Monday, August 14, 2006

Great excitement! Some luscious new African fiction out this month.

First the giant, Kenyan Ngugi wa Thiong'o with the English edition of WIZARD OF THE CROW - Africa Book Centre has the original in Kikuyu (MUROGI WA KAGOGO) from East African Educational Publishers in Nairobi, should you wish. Slightly annoying publicity blurb where the UK publisher's own website refers to him several times as Ngugl. If you can't even spell his name right and you are the publisher, how do you expect to launch his work to a wider public, I ask you?!

Next (and the two I look forward to with most anticipation) are new titles by Chimamanda Ngozi Adichie and Tsitsi Dangarembga. Their previous novels Purple Hibiscus and Nervous Conditions respectively are absolutely wonderful books.

From Nigerian Adichie (who also happens to be an intelligent, modest and singularly beautiful woman - shucks) the new title is HALF OF A YELLOW SUN. The recent anthology Granta 92: THE VIEW FROM AFRICA published in January this year was a rather delightful taster of writing from and on Africa. It included The Master by Adichie which is, I believe, an extract from this new book. The Master is densely layered and so absorbing that I read my way through it oblivious to a screaming fight (literally) playing out around me on a train home. When I surfaced I had largely missed the whole thing, bar a yell or two - how disappointing!

Zimbabwean Dangarembga faces a frighteningly critical audience with THE BOOK OF NOT. The eighteen year gap in publication dates between this and Nervous Conditions which was released in 1988, is enough to make anyone anxious (she has published no other novels in the interim). In addition, this is apparently a sequel, continuing the story of Tambu. Can your character live that long inside your head? For her sake I hope so. I will read on in trepidation.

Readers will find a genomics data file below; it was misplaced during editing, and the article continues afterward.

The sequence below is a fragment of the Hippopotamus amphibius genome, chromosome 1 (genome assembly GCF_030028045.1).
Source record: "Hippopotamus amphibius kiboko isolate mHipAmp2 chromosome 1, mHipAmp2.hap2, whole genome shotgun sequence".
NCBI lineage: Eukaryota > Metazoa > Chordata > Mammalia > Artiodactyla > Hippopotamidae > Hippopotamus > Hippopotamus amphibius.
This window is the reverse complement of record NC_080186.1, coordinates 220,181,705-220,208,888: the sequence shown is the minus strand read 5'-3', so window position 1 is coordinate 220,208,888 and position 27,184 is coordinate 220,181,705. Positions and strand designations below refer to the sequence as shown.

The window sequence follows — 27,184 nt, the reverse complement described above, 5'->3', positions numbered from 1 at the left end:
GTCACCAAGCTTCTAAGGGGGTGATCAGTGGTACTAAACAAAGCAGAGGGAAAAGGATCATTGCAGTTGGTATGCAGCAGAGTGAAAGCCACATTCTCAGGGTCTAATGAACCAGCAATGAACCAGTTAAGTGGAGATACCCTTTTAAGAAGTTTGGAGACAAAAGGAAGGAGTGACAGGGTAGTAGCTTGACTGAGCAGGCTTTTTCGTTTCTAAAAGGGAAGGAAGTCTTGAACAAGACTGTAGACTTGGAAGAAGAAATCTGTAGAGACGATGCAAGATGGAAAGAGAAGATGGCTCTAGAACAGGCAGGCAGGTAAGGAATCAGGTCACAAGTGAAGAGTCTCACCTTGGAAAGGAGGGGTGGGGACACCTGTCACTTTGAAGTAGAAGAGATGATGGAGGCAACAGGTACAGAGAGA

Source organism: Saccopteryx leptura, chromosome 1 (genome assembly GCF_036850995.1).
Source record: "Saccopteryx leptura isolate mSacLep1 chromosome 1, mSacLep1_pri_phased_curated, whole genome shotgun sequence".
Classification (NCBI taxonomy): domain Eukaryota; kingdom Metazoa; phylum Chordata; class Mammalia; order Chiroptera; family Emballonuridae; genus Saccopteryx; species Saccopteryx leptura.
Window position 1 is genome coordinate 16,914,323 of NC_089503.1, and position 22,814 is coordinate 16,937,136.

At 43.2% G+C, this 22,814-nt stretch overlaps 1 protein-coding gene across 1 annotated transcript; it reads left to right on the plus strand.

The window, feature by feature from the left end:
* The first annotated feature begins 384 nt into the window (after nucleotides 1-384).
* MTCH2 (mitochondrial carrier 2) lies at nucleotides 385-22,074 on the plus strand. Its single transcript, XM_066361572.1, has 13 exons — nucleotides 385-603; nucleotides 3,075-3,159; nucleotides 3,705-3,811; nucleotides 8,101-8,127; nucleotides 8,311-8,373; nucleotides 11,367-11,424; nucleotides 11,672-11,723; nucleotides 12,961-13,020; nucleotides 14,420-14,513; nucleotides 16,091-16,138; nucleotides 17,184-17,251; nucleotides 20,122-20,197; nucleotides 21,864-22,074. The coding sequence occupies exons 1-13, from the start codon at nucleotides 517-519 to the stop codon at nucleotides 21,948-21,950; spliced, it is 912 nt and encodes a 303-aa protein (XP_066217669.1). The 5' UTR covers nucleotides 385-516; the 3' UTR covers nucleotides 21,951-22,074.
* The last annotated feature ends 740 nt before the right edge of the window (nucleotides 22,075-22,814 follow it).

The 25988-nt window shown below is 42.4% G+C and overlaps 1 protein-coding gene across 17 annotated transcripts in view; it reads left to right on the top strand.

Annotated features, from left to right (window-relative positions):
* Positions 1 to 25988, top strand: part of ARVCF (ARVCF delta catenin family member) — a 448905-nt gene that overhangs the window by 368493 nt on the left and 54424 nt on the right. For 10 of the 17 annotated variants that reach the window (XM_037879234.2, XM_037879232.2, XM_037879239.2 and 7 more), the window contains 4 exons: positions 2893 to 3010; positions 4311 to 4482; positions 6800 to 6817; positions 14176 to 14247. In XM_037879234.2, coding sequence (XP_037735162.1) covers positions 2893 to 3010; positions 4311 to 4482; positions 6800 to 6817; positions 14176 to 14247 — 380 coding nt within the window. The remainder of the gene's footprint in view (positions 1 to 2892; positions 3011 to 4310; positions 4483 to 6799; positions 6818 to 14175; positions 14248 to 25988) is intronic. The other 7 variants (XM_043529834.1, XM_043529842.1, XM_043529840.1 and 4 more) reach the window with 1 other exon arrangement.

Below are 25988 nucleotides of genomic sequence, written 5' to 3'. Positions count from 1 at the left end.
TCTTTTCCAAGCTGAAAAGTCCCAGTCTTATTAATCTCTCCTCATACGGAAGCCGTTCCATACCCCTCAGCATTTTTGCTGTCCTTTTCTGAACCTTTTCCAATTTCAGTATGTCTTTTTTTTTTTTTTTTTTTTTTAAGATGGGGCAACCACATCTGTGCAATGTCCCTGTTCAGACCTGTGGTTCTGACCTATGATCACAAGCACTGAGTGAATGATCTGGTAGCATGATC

I haven't started any of these yet, but will add them to the teetering pile and relish when their turn arrives. My current book is totally African unrelated - MARIANA by Monica Dickens, whose girly horsey books I read as a child. This is nothing like those. A book for adults, written in 1940, it has a superb sense of place and time, yet resonates today. Here an extract from page two:

People were kind and friendly and amusing, but they thought that companionship and conversation were synonymous, and some of them had voices that jarred in your head. There was a lot to be said for dogs. . .

Beyond the inconstant firelight and the beam of the oil lamp at her side, the rest of the room was in shadow; not the sort of shadow that makes you keep looking over your shoulder, but a quiet, withdrawn friendliness, as if the unseen objects were waiting until they were needed again. Beyond the room, the night was lashing itself to an impotent fury of wind and rain. Mary thought how strange it was to think that only a few inches of wall separated the placid cosiness of the sitting-room from the howling, streaming darkness. Houses were very defiant things.

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